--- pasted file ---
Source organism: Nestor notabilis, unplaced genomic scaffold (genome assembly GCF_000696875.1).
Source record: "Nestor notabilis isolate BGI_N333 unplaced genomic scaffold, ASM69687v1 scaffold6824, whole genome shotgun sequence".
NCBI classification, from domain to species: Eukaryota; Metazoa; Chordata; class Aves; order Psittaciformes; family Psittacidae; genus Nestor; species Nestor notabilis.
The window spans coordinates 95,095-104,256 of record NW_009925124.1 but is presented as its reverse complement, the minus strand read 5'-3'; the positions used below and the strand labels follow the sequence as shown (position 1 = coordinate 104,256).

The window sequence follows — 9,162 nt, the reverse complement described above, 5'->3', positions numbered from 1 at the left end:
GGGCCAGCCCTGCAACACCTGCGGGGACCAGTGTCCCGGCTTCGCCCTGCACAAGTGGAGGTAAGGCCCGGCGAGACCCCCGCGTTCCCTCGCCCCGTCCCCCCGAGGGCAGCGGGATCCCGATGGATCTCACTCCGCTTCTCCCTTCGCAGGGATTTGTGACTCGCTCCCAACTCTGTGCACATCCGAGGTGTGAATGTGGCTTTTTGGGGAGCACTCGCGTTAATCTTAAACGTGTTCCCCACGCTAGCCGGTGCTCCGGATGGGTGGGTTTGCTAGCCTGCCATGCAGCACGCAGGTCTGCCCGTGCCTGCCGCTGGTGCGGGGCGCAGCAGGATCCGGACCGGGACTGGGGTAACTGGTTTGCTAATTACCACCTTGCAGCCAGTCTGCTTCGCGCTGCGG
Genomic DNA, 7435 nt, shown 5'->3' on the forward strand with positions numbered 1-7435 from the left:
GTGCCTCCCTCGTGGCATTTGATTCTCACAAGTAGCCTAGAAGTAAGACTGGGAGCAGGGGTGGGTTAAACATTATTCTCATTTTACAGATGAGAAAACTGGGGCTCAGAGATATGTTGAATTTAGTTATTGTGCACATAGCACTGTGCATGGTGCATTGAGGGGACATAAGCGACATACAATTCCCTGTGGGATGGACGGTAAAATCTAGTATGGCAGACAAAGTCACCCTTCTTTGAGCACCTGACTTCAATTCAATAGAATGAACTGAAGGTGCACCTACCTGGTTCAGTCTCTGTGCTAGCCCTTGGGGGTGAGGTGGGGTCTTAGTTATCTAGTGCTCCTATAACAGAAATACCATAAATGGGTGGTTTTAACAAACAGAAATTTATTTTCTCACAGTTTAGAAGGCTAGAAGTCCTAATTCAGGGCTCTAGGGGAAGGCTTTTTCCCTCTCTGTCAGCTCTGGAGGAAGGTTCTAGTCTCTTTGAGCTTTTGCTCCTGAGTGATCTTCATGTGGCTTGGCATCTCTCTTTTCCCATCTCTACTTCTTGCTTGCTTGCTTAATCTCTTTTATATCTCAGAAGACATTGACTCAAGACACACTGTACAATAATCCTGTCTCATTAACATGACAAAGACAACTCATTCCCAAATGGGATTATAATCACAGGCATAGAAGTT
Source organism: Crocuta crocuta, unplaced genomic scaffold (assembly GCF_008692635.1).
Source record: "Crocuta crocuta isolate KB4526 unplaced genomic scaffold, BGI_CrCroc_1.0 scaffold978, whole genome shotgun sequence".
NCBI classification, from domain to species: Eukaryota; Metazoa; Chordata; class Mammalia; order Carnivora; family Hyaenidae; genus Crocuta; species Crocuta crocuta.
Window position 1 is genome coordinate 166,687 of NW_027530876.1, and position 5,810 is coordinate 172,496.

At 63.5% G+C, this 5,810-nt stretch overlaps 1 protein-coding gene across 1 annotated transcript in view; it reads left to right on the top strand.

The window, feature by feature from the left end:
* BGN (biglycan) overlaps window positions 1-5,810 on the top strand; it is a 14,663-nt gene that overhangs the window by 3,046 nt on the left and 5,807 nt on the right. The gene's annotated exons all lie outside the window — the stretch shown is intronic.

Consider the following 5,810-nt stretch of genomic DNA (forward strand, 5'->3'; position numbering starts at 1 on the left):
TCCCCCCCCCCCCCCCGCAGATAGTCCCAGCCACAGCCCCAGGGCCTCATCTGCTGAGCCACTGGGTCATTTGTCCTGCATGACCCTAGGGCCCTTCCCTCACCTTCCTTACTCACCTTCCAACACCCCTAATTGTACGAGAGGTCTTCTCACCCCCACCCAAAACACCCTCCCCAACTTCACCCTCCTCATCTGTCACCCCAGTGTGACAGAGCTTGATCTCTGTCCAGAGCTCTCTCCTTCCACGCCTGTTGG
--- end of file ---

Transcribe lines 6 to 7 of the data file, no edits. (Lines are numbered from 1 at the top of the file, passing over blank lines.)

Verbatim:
GGGCCAGCCCTGCAACACCTGCGGGGACCAGTGTCCCGGCTTCGCCCTGCACAAGTGGAGGTAAGGCCCGGCGAGACCCCCGCGTTCCCTCGCCCCGTCCCCCCGAGGGCAGCGGGATCCCGATGGATCTCACTCCGCTTCTCCCTTCGCAGGGATTTGTGACTCGCTCCCAACTCTGTGCACATCCGAGGTGTGAATGTGGCTTTTTGGGGAGCACTCGCGTTAATCTTAAACGTGTTCCCCACGCTAGCCGGTGCTCCGGATGGGTGGGTTTGCTAGCCTGCCATGCAGCACGCAGGTCTGCCCGTGCCTGCCGCTGGTGCGGGGCGCAGCAGGATCCGGACCGGGACTGGGGTAACTGGTTTGCTAATTACCACCTTGCAGCCAGTCTGCTTCGCGCTGCGG
Genomic DNA, 7435 nt, shown 5'->3' on the forward strand with positions numbered 1-7435 from the left: